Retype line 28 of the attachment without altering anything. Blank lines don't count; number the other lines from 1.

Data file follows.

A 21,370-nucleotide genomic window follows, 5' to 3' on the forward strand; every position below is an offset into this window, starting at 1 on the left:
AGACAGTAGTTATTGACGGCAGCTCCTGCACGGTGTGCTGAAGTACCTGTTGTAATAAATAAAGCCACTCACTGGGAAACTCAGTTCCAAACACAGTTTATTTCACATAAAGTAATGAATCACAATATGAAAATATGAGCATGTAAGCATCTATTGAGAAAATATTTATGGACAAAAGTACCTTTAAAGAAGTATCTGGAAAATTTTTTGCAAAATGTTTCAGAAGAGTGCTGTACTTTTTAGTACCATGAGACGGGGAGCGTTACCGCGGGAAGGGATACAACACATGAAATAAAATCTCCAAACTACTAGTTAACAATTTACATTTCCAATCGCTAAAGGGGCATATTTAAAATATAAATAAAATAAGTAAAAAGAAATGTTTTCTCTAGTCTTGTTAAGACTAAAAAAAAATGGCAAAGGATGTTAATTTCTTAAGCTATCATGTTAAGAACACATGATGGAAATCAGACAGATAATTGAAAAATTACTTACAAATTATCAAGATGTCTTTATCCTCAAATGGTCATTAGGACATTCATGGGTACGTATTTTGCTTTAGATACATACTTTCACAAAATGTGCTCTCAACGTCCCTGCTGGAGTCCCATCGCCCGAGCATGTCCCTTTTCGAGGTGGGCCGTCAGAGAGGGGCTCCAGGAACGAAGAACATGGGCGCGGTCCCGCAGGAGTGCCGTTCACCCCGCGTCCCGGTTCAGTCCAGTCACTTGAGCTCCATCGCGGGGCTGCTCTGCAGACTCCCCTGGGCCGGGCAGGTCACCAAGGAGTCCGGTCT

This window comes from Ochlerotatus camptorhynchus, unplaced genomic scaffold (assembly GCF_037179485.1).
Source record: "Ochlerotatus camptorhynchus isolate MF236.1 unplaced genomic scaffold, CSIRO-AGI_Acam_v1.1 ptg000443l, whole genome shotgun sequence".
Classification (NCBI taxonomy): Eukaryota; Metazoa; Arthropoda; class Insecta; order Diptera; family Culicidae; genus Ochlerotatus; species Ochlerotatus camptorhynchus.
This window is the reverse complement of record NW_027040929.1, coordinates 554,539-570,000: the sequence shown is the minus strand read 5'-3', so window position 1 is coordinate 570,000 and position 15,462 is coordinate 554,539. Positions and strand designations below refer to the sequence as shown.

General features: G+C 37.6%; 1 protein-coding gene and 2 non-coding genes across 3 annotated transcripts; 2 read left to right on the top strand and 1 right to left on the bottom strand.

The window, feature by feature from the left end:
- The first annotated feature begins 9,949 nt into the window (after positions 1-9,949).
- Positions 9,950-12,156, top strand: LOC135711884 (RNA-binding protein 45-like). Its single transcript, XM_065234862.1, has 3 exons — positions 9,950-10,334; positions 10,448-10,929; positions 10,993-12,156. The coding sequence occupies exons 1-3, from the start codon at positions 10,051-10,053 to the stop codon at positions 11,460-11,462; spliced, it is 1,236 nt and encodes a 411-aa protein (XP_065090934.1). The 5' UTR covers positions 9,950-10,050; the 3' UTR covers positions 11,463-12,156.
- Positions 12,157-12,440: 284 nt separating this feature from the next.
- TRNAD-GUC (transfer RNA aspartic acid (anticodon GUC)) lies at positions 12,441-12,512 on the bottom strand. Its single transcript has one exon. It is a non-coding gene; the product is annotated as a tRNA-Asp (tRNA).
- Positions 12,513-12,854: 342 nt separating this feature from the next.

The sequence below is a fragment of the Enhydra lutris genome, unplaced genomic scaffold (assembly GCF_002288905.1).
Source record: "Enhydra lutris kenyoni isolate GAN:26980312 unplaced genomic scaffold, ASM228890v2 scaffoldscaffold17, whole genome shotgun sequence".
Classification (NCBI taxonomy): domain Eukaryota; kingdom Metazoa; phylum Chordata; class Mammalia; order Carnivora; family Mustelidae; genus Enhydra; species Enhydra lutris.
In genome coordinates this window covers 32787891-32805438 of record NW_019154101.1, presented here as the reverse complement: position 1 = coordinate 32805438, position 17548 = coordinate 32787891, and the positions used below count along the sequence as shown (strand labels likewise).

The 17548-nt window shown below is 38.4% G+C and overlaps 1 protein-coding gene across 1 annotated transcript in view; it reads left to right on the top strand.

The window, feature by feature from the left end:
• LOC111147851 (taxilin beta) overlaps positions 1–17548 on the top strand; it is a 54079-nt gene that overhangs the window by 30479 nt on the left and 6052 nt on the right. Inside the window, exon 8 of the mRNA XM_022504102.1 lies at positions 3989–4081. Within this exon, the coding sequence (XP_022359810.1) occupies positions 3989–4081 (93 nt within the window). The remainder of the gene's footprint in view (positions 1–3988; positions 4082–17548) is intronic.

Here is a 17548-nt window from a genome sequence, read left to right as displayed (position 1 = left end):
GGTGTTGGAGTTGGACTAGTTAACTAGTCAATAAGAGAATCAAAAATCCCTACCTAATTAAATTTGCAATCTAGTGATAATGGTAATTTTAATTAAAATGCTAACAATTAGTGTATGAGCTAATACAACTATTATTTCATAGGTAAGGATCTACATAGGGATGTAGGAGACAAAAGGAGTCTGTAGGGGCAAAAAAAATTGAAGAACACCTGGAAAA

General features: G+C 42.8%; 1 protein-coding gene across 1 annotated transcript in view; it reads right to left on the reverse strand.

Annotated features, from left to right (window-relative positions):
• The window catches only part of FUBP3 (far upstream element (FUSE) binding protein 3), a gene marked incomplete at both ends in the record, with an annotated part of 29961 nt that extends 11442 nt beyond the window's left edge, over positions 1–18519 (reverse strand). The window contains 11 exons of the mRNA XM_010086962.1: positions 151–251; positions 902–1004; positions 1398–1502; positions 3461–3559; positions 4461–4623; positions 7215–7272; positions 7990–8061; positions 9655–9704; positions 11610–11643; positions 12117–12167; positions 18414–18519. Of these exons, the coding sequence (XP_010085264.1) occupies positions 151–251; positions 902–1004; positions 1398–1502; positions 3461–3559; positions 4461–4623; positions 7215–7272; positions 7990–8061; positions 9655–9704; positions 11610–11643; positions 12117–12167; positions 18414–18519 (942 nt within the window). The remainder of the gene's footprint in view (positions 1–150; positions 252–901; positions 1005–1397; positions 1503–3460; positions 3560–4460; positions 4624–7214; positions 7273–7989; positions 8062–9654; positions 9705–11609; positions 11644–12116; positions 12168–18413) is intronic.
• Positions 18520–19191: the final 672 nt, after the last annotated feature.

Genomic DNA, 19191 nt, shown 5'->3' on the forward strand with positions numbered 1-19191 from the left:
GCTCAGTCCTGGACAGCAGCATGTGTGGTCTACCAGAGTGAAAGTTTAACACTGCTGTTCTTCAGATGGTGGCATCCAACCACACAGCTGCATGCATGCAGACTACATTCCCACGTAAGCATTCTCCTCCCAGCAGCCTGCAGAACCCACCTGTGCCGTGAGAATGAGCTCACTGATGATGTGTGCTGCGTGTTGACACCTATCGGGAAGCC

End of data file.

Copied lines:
GCTCAGTCCTGGACAGCAGCATGTGTGGTCTACCAGAGTGAAAGTTTAACACTGCTGTTCTTCAGATGGTGGCATCCAACCACACAGCTGCATGCATGCAGACTACATTCCCACGTAAGCATTCTCCTCCCAGCAGCCTGCAGAACCCACCTGTGCCGTGAGAATGAGCTCACTGATGATGTGTGCTGCGTGTTGACACCTATCGGGAAGCC